sentimental romantic side of him and there's a hardcore business side of him and i think he was driven by connecting the two. whatever he did, even when it came to being tough on the people around him, that instilled such a loyalty and passion that, you know, it was a bonding thing. he said that's the price of admission for being in the room. i get to say you're full of it, you say i'm full it and we -- >> i get that. i worked for rupert murdoch. when you work for these people, they are all of those adjectives i read earlier about steve jobs but they are charismatic because of who they are and often very inspiring because they tend to work harder than anybody else. they are driven. they are creative. they take risks. they are gamblers. all things that most people would like to be but tend not to be. >> you just described steve jobs perfectly. a risk taker. a gambler. charismatic. compelling.
>> control freak. didn't he even choose his own cover. >> the one time i really got chewed out is because he said i'll have no control over this book. i won't read it. i don't want it to feel like an in-house book. you can put things in there i won't like but that's good because it's not going to feel like commissioned in-house book but a publisher design that my publisher put out in the catalog. he looked at it the and said in short, snippy words, it was the worst thing he had ever seen and he had merit to it. after yelling at me for a while holding the phone like this, he says i won't keep cooperating unless you allow me to have input into the cover. i thought for maybe one second or maybe 1.5 seconds, sure. a guy with a great design eye. i saw that sort of artistic passion. >> he's a very clean apple style cover.
you were designing a book cover for the boss of apple, it would be that. >> i will not show you the one we designed about ever then. it just shows how bad we were in that design. >> he was right? >> yeah. >> i like that cover. it instantly grabs. >> it's like an apple product. >> simple and clean and fascinating. >> you know johnny, the wonderful guy from britain and he says the drive toward simplicity means you have to understand the depths of something. you can't remove a lot of buttons and then it becomes simple. that was the essence of the steve jobs design sensibility. >> reading the book, doesn't sound like he was the world's best engineer. it sounds to me -- i felt this strongly when he died and he was this great engineer, actually, he's genius partly was marketing. this is one of the great markete
marketeers i have ever seen. you knew that he left things off that everyone would want but wouldn't desperately need immediately but know the moment he put them on the next version of that model they would rush out and buy that too. that's brilliant marketing. it's manipulative and cynical. >> steve said he's 50 times better than any engineer that steve has ever met, steve jobs ever met. he said he could do meetings in his head. they are young kids. steve wozniak was they created the box. steve jobs said i can put a case around it and market it. when woz comes up with the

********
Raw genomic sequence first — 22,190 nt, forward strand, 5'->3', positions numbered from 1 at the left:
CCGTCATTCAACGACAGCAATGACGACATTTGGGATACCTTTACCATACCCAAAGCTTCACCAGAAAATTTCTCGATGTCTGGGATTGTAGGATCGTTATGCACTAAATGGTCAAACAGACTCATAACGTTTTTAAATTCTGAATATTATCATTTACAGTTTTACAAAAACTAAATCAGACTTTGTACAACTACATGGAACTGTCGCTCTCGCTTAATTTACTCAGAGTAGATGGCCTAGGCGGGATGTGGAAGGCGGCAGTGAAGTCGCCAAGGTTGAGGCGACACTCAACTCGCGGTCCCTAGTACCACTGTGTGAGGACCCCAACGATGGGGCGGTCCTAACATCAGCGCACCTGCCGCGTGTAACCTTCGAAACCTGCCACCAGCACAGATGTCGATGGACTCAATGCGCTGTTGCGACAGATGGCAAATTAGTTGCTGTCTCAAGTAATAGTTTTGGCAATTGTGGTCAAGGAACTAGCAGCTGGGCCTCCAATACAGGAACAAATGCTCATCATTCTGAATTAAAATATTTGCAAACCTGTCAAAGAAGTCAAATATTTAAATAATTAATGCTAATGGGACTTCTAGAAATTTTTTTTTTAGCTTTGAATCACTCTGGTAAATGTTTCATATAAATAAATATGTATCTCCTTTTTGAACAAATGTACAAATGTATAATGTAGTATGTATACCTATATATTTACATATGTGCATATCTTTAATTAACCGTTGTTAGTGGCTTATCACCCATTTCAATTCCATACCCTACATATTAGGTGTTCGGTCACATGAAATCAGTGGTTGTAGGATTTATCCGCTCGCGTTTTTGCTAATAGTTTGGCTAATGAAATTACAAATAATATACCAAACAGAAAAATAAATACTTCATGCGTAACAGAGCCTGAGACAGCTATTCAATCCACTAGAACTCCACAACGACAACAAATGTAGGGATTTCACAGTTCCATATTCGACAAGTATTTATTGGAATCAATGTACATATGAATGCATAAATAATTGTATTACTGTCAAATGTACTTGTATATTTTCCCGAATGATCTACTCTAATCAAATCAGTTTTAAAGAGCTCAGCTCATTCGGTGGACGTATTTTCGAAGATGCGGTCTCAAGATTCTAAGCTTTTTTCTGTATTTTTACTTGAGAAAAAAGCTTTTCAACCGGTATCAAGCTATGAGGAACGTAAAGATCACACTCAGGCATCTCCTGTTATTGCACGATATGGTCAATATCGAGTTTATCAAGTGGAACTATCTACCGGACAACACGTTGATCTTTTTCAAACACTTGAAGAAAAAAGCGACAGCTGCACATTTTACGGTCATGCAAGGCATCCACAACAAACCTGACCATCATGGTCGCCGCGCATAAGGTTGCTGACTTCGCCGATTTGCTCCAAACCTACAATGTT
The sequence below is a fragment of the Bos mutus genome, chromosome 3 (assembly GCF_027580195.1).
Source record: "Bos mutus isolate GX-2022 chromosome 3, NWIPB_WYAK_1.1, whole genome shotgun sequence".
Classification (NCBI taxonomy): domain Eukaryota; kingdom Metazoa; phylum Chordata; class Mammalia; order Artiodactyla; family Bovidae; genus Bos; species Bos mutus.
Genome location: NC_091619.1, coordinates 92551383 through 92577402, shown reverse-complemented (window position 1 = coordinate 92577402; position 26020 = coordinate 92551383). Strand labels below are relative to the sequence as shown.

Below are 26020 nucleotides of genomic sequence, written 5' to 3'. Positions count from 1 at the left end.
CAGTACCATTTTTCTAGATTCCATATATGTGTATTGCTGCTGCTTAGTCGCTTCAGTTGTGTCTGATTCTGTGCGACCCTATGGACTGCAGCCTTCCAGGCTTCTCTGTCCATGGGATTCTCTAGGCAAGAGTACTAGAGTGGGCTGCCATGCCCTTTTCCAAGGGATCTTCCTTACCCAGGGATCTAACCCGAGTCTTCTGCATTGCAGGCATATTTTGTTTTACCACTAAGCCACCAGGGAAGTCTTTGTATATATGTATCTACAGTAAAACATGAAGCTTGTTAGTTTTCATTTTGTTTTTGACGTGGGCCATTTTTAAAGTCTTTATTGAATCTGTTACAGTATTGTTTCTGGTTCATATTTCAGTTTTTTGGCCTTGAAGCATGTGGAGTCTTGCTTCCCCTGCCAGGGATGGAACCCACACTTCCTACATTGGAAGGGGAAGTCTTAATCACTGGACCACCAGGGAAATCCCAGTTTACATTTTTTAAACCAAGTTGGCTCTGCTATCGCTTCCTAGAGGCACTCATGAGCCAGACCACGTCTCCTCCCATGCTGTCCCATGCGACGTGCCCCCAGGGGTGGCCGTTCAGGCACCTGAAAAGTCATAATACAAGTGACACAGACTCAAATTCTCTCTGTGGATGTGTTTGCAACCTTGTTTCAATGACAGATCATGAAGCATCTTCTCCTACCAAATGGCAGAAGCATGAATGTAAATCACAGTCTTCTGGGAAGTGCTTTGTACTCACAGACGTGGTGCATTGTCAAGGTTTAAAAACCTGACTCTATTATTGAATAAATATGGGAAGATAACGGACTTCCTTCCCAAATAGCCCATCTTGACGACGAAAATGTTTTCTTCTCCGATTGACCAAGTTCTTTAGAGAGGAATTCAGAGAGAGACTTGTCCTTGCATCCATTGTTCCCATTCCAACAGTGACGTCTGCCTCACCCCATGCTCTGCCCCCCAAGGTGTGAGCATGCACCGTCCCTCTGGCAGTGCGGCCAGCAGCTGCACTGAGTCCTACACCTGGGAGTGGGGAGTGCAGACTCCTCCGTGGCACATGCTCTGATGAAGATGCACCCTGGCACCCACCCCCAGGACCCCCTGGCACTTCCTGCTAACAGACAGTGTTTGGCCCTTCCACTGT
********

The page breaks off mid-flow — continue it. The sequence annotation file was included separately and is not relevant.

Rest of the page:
circuit board, it's a brilliant design using the microprocessors and juicing them up to do great things. it's jobs who says we're getting a case for it. get a power supply. >> it's not a brilliant design, a brilliant piece of engineering. it's like all of these greats where either you have one or the other they would never be as great as the sum of both parts. >> when you say lennon and mccartney, there's a part in the book i love and a moment i had with steve in his living room where they are listening to the bootleg tapes he had of strawberry fields being created. john lennon is doing it and mccartney is working on it with him. there are 15 different takes they do. they would hit a wrong chord and they would rewind and steve would say that's exactly like i love doing at apple and with woz and with the people who are always fighting which we almost have it done and we rewind and
make it more perfect. i think woz and steve were that way. lennon and mccartney were that way. >> fascinating. we'll come back and talk about what i think drives steve jobs throughout his life and that's his extraordinary upbringing. abandoned as a young man and then what happens next in the search for his real parents. a gripping part of his life i think. [ male announcer ] it's true... consumers er wanchai ferry orange chicken... over p.f. chang's home menu orange chicken women men and uh pandas... elbows mmm [ male announcer ] wanchai ferry, try it yourself.
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>> today for the first time ever i would like to let macintosh speak for itself. >> hello. i'm macintosh. it sure is great to get out of that bag. >> steve jobs in 1984 unveiling the first macintosh computer. he looked so dashing there. that was part of his appeal. i remember that launch and feeling so excited because there was a showman. this man was not your conventional geek. >> the show -- he choreographed everything about that everything from the lighting to the poor macintosh team that staggered across the finish line just a couple weeks earlier to get the coding done and now we have to
do the launch to make macintosh speak. the notion of the product launch where the light shines down. >> it was like michael jackson doing a show only for computers. making it an event and making it exciting and building hype and marketing it and promoting it. all these things he was brilliant at. what i want to get to with him is how much of this was driven by the fact that he was abandoned at birth. he was given away by his real parents. just reading the book it becomes a kind of surging crusade for him to try to find his real parents. tell me about that. >> i remember walking in his old neighborhood showing me the house is when he was 6 or 7 years old. i went across the street and sat on this lawn and lisa who lived across the street said to me you have been adopted. that means your real parents didn't want you.